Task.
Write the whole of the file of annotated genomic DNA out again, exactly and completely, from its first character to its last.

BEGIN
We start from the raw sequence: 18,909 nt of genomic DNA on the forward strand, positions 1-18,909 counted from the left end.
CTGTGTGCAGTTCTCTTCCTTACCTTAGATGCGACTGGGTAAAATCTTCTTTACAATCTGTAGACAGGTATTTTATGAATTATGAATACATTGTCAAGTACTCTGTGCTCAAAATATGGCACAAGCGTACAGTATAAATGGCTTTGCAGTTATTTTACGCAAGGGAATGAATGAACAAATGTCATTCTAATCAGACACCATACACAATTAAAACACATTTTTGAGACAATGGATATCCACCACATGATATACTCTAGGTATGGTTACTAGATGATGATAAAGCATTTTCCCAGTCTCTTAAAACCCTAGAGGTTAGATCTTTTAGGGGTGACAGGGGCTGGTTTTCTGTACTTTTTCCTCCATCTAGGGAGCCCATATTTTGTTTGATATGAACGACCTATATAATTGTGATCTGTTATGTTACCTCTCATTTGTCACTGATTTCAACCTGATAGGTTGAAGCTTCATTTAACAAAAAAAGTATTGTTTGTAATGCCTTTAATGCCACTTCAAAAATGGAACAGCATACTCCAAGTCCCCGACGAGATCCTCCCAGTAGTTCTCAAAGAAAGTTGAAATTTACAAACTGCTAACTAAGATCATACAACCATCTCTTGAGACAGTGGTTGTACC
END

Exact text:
We start from the raw sequence: 18,909 nt of genomic DNA on the forward strand, positions 1-18,909 counted from the left end.
CTGTGTGCAGTTCTCTTCCTTACCTTAGATGCGACTGGGTAAAATCTTCTTTACAATCTGTAGACAGGTATTTTATGAATTATGAATACATTGTCAAGTACTCTGTGCTCAAAATATGGCACAAGCGTACAGTATAAATGGCTTTGCAGTTATTTTACGCAAGGGAATGAATGAACAAATGTCATTCTAATCAGACACCATACACAATTAAAACACATTTTTGAGACAATGGATATCCACCACATGATATACTCTAGGTATGGTTACTAGATGATGATAAAGCATTTTCCCAGTCTCTTAAAACCCTAGAGGTTAGATCTTTTAGGGGTGACAGGGGCTGGTTTTCTGTACTTTTTCCTCCATCTAGGGAGCCCATATTTTGTTTGATATGAACGACCTATATAATTGTGATCTGTTATGTTACCTCTCATTTGTCACTGATTTCAACCTGATAGGTTGAAGCTTCATTTAACAAAAAAAGTATTGTTTGTAATGCCTTTAATGCCACTTCAAAAATGGAACAGCATACTCCAAGTCCCCGACGAGATCCTCCCAGTAGTTCTCAAAGAAAGTTGAAATTTACAAACTGCTAACTAAGATCATACAACCATCTCTTGAGACAGTGGTTGTACC